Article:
First, we delegated all subdomains to point at GCP, with a wildcard CNAME record for * pointing to Now, when a lookup is performed for, the resolved IP address will point generically to GCP. This simplifies the infrastructure so that we don’t have to set up new DNS records for each application — though we could accomplish that with Cloud DNS if needed.

Second, we need GCP to know which subdomain goes with which application, so that GCP can route requests correctly. App Engine applications can be served from custom domains, which can be configured via API. Critically, the user requesting the custom domain be attached to an App Engine application must meet two criteria:

  1. They must be a verified owner of the domain in the Google Search Console.
  2. They must be an App Engine Admin on the GCP project containing the application.

The most secure way to meet these criteria is to create a new service account that can be granted these permissions, rather than granting domain ownership to many employees. We’ll call this account the “Domain Manager.”

To meet the first criterion, we added the Domain Manager service account to the Google Search Console as an owner of the domain. This allows that service account to use any subdomains when attaching custom domains to App Engine applications.

For the second App Engine Admin criterion, keep reading on.

IAM and Folder Structure

In order for the Domain Manager service account to be able to set custom domains on applications, it needs to have permissions to update all of the App Engine applications in this platform. This is where GCP’s folder structure comes in handy: we can grant it permissions on the Pizza Projects folder that contains the employee projects.

Following the principle of least privilege, we made a custom IAM role named “Pizza Domain Manager”, granting the following permissions:

  • appengine.applications.get
  • appengine.applications.update
  • appengine.operations.get
  • resourcemanager.folders.get
  • resourcemanager.folders.list
  • resourcemanager.organizations.get
  • resourcemanager.projects.createBillingAssignment
  • resourcemanager.projects.deleteBillingAssignment
  • resourcemanager.projects.get
  • resourcemanager.projects.getIamPolicy
  • resourcemanager.projects.list

Granting the domain manager service account this role on the Pizza Projects folder allows it to set custom domains on applications, as well as support scanning for security concerns as described earlier.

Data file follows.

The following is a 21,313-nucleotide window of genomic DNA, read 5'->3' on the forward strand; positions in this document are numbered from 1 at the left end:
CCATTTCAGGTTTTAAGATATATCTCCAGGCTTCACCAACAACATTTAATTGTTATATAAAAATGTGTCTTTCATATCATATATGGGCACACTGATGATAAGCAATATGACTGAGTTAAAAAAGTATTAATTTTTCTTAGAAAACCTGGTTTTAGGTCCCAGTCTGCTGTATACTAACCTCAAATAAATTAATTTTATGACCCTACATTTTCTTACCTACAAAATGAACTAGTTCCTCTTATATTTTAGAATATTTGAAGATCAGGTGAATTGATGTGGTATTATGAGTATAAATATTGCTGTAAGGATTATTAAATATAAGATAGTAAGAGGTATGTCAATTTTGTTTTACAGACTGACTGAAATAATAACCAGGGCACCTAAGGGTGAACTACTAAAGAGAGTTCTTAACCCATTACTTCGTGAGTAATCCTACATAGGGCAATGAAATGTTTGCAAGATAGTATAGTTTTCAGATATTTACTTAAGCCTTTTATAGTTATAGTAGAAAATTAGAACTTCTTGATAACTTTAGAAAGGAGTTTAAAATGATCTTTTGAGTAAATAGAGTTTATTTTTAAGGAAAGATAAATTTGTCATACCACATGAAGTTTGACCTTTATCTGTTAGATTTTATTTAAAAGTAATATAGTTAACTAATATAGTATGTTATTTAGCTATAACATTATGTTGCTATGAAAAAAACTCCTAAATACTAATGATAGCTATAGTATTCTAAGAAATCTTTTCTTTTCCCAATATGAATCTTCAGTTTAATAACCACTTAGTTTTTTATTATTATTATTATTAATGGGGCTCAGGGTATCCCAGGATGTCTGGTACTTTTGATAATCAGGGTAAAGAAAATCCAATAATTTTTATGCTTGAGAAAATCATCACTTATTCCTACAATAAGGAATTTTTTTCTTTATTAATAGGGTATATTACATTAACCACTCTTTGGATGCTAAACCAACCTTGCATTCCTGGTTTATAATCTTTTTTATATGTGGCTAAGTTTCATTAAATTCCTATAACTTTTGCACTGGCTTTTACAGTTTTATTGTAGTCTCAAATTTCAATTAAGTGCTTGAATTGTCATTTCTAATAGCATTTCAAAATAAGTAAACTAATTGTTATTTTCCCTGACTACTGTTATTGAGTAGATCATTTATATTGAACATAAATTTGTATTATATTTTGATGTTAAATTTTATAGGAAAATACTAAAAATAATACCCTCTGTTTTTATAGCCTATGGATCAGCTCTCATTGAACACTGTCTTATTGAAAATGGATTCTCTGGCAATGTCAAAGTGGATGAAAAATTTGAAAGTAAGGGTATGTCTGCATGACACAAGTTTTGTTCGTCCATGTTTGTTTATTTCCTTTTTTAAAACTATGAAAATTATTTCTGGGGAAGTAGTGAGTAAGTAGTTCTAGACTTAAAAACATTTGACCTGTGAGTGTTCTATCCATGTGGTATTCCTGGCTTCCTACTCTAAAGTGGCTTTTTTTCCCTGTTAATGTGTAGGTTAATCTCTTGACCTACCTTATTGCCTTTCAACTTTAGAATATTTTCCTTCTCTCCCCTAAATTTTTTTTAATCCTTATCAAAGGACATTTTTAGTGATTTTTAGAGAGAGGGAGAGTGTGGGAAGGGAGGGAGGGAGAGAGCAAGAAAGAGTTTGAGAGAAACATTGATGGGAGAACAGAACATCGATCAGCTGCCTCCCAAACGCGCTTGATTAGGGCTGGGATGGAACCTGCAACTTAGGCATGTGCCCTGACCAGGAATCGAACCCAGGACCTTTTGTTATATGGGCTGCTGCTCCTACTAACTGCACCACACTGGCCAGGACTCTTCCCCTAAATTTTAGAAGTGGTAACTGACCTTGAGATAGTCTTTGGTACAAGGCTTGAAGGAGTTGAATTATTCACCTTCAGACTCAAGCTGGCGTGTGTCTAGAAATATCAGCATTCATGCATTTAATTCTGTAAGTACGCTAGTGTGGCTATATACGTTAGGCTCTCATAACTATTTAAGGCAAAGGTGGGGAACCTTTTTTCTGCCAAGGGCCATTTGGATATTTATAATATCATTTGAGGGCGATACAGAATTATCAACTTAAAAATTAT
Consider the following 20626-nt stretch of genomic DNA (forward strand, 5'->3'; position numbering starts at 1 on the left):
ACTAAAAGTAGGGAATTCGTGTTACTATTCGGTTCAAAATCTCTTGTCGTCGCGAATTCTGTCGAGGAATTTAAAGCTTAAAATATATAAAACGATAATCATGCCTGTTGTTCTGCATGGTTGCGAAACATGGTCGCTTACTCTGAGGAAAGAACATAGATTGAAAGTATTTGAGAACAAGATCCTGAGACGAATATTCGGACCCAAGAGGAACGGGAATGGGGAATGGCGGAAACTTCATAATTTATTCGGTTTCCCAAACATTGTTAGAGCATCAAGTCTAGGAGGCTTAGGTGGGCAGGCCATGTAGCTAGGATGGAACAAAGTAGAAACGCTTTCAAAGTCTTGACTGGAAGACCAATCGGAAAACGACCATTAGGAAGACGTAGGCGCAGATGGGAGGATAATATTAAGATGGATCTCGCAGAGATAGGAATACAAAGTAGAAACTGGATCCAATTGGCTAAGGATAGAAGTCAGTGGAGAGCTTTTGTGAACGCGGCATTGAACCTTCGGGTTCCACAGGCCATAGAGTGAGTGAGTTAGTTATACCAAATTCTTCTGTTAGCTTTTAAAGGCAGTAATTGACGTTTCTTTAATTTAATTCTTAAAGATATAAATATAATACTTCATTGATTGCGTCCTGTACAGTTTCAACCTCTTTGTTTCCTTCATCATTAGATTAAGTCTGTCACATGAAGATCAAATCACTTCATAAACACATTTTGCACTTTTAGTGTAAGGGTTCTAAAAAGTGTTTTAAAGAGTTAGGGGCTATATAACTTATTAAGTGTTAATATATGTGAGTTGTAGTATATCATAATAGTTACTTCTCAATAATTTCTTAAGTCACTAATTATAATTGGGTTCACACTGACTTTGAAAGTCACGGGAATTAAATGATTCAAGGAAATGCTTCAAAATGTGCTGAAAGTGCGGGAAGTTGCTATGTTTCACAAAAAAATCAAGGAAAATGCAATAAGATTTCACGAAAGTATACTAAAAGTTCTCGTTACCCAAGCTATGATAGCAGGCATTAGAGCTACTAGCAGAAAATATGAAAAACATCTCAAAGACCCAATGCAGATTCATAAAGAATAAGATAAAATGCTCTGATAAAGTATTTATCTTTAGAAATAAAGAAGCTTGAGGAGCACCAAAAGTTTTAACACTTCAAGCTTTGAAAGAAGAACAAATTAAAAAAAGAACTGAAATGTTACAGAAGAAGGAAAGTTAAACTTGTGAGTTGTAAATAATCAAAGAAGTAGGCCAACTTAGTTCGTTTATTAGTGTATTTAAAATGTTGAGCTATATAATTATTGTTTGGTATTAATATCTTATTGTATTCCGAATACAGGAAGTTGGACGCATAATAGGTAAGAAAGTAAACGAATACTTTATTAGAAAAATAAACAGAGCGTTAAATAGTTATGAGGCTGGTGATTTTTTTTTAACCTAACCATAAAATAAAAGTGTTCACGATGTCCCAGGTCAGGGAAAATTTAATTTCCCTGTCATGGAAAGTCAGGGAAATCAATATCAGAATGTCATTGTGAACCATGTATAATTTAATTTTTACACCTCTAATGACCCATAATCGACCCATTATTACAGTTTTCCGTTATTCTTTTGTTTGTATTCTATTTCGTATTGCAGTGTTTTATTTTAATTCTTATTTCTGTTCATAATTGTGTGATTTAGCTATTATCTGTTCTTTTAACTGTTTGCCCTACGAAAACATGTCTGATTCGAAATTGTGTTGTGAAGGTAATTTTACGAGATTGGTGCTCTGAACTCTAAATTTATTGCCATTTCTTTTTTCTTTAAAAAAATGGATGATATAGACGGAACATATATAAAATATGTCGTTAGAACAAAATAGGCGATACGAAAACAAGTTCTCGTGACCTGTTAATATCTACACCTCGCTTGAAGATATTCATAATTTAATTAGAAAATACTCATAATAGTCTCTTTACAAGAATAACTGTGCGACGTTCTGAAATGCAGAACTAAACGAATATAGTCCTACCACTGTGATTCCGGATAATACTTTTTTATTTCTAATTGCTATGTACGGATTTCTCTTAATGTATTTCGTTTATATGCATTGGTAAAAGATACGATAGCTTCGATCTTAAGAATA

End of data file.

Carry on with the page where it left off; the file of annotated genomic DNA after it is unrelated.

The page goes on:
But how do we actually use this service account? Keep reading…

Admin Application

To successfully set custom domains on App Engine applications using the authority of the Pizza Domain Manager, we need a privileged application that can act as that account. So we built a small admin application that houses the Pizza Domain Manager service account, that lets employees do privileged configuration on their applications.

Specifically, there are two privileged actions that this admin application helps users do as requirements to launch:

  1. Setting custom domains on App Engine applications
  2. Attaching the company billing account to the project

Since this admin application has control over all employee Pizza projects, as well as the company billing account, it performs a few verifications before making any project changes:

  • Verifying that the GCP project being modified is in the Pizza Projects folder
  • Verifying that the user visiting this application (through IAP) is an owner on the project

If those criteria can be met, the admin application will happily proceed.

Getting Started scripts

Finally, as described above, we have starter kits with getting-started scripts and documentation that tie all this together from the point of the user. The script does the following steps, in order:

  1. Creates a GCP project in the Pizza Projects folder
  2. Enables the relevant GCP APIs (,,, and
  3. Points users to the admin application to connect the billing account for their project
  4. Deploys the starter application in the language of their choice to App Engine
  5. Sets up IAP on the application
  6. Points users to the admin application to pick a custom subdomain

And just like that, we’ve walked the user through an easily-deployed, company-billed, secured-to-the-organization internal application!


Our initial launches with engineers proved out our hypotheses, after some early iteration on usability: that this made it easy for developers to build internal-facing projects, that this could run applications at low cloud costs, and that it would encourage new projects by giving engineers somewhere supported to host them.

Since launching this, our engineers have used this platform for over a dozen projects, including a technical blogging site for engineers, a “tilde-style” hosting environment for static content, a search engine for our Google Drive-based content library, and a daily slackbot that posts new emoji to users. Empowering our engineers to be able to build and launch tools that solve problems makes us more effective as an organization.

Altogether, this project proves out our platform strategy: that solving common problems once, making them reusable, and focusing on developer experience can accelerate developers — and in this case, enables them to build and launch tools that otherwise would have never existed.